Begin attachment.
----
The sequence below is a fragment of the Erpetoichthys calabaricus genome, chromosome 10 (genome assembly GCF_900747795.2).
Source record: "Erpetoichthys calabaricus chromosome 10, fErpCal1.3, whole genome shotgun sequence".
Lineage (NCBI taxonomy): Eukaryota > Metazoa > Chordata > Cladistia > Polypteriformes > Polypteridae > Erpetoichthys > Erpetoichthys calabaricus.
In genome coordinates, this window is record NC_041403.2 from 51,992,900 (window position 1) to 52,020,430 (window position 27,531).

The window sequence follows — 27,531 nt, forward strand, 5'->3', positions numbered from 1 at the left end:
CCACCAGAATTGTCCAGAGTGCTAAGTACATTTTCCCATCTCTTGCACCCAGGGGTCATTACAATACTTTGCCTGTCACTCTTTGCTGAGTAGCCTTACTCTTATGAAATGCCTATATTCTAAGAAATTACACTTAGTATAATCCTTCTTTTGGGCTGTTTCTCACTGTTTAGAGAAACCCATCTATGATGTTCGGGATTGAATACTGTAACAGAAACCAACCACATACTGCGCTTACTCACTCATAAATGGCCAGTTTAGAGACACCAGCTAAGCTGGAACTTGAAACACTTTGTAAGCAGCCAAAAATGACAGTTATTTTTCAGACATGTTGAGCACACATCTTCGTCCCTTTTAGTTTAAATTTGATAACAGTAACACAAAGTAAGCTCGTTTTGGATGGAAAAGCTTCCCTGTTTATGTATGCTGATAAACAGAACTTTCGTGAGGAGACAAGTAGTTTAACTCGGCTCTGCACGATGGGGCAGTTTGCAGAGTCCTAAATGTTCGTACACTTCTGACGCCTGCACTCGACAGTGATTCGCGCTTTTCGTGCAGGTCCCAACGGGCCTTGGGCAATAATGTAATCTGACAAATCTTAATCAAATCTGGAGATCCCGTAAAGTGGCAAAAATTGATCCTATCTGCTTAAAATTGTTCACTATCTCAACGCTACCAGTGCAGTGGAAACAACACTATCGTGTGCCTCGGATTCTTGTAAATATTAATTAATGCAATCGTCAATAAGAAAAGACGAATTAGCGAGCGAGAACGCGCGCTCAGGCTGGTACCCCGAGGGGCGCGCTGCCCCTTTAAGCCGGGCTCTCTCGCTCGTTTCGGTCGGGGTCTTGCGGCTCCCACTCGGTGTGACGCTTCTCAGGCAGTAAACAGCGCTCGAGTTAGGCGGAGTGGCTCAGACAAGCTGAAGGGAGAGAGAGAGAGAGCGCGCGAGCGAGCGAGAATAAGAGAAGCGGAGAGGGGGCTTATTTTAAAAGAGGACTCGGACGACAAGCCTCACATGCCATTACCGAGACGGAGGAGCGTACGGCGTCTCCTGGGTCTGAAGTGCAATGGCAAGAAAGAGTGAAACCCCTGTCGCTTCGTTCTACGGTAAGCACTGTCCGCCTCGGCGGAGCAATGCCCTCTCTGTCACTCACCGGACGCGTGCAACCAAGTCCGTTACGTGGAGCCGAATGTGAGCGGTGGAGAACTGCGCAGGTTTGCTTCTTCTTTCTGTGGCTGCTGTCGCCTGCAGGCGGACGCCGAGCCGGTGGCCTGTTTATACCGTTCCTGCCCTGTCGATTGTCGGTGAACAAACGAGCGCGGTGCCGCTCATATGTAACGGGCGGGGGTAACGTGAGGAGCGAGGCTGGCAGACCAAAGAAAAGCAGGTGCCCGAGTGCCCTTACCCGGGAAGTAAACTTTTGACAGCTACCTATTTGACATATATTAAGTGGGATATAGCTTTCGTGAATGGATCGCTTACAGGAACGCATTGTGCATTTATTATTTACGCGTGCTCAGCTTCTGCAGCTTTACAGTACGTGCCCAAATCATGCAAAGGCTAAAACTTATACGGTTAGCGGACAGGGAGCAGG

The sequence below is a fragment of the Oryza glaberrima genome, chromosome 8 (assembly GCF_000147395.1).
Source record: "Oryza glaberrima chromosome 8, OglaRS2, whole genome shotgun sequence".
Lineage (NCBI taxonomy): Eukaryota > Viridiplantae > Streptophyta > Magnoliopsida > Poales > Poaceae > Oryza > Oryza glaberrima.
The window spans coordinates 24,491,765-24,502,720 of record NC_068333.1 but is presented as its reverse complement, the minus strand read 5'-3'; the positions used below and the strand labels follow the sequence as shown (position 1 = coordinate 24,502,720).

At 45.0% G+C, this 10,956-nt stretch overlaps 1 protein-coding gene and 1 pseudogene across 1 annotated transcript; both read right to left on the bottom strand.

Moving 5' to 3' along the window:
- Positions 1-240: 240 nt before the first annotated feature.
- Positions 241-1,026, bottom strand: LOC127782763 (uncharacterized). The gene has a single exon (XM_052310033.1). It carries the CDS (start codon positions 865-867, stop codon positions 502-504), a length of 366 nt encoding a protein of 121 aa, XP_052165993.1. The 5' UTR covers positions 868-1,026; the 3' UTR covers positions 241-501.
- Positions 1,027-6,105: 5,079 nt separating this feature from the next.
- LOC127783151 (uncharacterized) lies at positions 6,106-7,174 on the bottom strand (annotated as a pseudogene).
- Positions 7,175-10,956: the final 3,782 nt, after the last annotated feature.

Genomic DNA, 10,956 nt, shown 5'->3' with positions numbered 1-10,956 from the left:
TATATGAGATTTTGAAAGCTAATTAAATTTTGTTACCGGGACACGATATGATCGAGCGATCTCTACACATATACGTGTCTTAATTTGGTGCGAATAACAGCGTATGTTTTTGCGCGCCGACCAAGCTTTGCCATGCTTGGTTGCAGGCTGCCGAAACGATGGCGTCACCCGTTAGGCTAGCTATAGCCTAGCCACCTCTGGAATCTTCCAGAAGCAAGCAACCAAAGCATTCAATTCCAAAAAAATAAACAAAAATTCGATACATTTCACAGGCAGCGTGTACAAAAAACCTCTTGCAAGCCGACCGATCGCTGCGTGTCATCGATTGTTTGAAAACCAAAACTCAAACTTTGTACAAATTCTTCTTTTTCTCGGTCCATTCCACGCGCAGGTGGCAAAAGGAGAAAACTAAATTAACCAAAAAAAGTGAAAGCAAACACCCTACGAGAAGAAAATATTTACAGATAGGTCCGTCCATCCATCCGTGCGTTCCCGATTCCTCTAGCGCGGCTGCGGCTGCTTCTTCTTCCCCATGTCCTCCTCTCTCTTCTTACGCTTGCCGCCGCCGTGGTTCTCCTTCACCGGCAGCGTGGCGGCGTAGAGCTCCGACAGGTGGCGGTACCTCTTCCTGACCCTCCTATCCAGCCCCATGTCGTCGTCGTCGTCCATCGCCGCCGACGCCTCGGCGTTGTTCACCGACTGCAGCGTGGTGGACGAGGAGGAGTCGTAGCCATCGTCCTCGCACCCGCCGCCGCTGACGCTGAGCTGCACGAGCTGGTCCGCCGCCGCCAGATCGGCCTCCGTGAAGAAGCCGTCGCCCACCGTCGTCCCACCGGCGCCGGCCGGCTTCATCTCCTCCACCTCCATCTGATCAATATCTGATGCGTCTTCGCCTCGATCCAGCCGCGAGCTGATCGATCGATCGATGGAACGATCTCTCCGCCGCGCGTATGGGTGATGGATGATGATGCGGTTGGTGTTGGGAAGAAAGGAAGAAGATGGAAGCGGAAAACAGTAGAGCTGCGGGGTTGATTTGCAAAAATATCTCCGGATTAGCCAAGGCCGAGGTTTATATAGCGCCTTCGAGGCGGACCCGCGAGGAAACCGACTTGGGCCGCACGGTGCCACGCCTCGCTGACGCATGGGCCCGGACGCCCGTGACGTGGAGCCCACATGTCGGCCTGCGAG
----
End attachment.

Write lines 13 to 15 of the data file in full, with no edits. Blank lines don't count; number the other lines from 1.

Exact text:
- Positions 1-240: 240 nt before the first annotated feature.
- Positions 241-1,026, bottom strand: LOC127782763 (uncharacterized). The gene has a single exon (XM_052310033.1). It carries the CDS (start codon positions 865-867, stop codon positions 502-504), a length of 366 nt encoding a protein of 121 aa, XP_052165993.1. The 5' UTR covers positions 868-1,026; the 3' UTR covers positions 241-501.
- Positions 1,027-6,105: 5,079 nt separating this feature from the next.